WEST ENGLEWOOD — Michelle Clark, a parent and Local School Council member at Elaine Goodlow Elementary, has no intention of sending her 9-year-old back to the South Side school for the rest of the school year.
She, like parents of as many as one-third of the students at the school, held her son out of school for some or all of last week — a "boycott" to protest the decision by Mayor Rahm Emanuel and Chicago Public Schools' officials to turn the administration of Goodlow over to nearby Charles Earle Elementary.
"Home is where he will stay until something is done about the ridiculous changes by CPS to my baby's school," Clark said late last week at a media conference outside Goodlow, 2040 W. 62nd St.
No matter how she looks at it, she cannot figure out why CPS made the decision, she said.
Goodlow performed better on state achievement tests in 2012: 59.9 percent of students met or exceeded state standards, compared to 57.6 percent at Earle. While both schools are on academic probation and saw test scores drop from 2011, Earle's scores fell by 8.8 percentage points, compared to a 3.2 percentage point drop at Goodlow.
"Why increase class sizes by dumping kids from a lower performing school into a higher performing school? That's makes no sense whatsoever," she said.
Goodlow also has higher attendance rates (92.6 percent vs. 90 percent). And the school has more students — 358, to Earle's 335 — calling into question which school is more underutilized.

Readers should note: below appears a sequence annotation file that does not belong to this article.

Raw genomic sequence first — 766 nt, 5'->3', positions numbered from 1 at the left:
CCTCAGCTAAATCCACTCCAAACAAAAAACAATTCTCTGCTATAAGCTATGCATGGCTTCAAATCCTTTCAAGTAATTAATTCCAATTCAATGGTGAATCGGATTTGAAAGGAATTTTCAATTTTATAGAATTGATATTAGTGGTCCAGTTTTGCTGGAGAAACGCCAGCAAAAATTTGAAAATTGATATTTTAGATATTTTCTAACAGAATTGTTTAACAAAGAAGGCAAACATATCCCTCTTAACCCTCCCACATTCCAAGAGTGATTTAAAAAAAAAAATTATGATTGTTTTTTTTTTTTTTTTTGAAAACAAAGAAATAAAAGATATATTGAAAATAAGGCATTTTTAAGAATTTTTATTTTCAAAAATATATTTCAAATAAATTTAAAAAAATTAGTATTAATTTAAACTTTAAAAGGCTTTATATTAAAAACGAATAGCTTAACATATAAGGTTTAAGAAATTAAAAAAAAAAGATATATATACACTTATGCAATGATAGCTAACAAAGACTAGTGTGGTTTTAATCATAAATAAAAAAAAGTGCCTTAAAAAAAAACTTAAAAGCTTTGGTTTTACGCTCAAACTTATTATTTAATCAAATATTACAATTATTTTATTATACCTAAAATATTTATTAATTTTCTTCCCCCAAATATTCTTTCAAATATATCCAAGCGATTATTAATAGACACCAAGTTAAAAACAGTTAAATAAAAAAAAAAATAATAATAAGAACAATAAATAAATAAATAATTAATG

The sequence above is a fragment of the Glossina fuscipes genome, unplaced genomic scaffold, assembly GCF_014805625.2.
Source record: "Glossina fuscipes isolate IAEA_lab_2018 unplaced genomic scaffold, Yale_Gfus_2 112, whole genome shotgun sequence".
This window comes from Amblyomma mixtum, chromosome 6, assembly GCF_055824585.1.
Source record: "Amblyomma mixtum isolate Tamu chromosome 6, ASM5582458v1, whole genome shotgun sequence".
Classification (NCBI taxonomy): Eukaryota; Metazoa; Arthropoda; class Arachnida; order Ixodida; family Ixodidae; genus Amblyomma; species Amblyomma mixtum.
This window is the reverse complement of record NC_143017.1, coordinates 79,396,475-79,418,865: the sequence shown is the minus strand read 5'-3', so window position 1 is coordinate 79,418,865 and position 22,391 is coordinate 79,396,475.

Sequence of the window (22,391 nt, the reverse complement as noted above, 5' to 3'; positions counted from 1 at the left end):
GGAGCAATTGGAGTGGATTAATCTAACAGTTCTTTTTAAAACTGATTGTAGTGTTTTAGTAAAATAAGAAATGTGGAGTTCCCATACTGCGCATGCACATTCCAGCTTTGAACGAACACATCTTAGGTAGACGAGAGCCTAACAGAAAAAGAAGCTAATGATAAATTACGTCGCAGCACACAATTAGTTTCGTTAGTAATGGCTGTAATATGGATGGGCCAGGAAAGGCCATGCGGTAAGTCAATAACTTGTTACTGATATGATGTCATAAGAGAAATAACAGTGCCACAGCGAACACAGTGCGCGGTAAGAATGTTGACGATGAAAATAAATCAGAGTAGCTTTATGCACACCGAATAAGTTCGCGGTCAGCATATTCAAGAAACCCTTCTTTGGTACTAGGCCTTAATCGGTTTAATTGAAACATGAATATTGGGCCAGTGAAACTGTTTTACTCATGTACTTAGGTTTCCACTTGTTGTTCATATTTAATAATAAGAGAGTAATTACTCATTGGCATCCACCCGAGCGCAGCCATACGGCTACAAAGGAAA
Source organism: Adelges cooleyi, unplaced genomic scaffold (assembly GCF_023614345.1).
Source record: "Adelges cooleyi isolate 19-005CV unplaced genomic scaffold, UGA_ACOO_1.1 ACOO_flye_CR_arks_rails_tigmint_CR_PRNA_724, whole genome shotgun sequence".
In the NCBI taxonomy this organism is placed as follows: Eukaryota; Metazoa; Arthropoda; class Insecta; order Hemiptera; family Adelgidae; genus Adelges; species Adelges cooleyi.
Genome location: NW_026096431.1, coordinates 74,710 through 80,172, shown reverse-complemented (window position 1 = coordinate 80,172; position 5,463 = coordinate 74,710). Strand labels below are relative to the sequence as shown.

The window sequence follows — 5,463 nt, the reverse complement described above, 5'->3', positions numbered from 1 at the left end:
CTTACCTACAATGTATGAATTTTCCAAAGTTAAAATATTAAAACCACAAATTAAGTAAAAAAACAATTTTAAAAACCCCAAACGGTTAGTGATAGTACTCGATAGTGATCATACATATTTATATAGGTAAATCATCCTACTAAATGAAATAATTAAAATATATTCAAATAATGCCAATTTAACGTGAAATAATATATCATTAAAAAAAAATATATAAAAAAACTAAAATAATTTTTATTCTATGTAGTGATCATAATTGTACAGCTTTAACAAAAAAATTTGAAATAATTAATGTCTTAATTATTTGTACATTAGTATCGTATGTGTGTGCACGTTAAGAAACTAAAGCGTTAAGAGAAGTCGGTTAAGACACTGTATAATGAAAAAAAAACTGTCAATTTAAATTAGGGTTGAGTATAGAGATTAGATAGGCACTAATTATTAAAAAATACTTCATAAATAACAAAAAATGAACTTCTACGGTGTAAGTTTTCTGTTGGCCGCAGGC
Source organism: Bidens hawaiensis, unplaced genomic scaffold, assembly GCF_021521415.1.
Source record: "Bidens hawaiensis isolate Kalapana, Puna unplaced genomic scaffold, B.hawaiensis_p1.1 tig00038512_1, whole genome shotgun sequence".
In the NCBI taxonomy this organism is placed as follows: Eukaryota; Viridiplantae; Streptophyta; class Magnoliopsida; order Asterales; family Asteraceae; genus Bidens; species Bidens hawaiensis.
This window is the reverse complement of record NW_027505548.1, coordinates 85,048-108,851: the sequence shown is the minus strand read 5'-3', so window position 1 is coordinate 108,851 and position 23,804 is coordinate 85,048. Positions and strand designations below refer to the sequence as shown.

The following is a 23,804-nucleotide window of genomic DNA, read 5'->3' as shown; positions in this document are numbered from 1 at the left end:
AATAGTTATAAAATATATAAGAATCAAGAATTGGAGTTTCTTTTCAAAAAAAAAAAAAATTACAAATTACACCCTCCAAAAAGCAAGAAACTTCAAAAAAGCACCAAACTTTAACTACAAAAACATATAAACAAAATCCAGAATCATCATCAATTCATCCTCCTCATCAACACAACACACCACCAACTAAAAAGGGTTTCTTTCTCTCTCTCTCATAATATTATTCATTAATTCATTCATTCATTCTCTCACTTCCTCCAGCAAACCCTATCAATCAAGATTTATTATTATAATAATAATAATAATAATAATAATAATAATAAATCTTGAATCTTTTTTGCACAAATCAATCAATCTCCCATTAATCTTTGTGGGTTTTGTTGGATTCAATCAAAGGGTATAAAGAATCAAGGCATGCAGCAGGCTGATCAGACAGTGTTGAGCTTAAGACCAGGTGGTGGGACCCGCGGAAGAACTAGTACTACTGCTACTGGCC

Basically, every argument the district put forward, she said, is bogus.
"We outperformed them on the ISAT [Illinois Scholastic Achievement Test], and we have a higher attendance record than Earle," she said.
To add insult to injury, the district is handing over Goodlow's building, which has air-conditioning, to Earle's staff and renaming it Earle Elementary.
"To steal their identity by renaming the school and taking away their teachers is what really put me over the edge," she said.
Ihechi Abu Sadiki, principal of Goodlow, was unavailable for comment.
CPS spokesman David Miranda noted that Earle performed higher on metrics established by a Commission on School Utilization, set up earlier in the year by CPS CEO Barbara Byrd-Bennett. Those metrics, which include ISAT scores but also other measures, gave Earle 35.7 percent of available points, compared with 31 percent for Goodlow, he said.
While Miranda couldn't confirm how many students missed school last week, he said "CPS encourages all students to attend every day of school, and we encourage parents to join us in helping make sure children are in the classroom where they belong."
Ald. Toni Foulkes (15th) also urged the parents to end the boycott and said the parents' decision to keep their kids at home didn't make any sense.
"Are you really hurting CPS by keeping your kids out of school?" Foulkes said.
She questioned "why Goodlow parents are upset when their children are not leaving the building. They get to stay in the same building. It's the kids at Earle that must leave their building next school year to attend school somewhere else. And the Earle parents are fine with it."
Still, Jennie Biggs, a member of Raise Your Hand for Illinois Public Education, said she worried about the potential result of mixing kids from different neighborhoods and cultures.
"Bringing kids from Earle into Goodlow will open up a whole new culture," she said. "One that could have a bad outcome."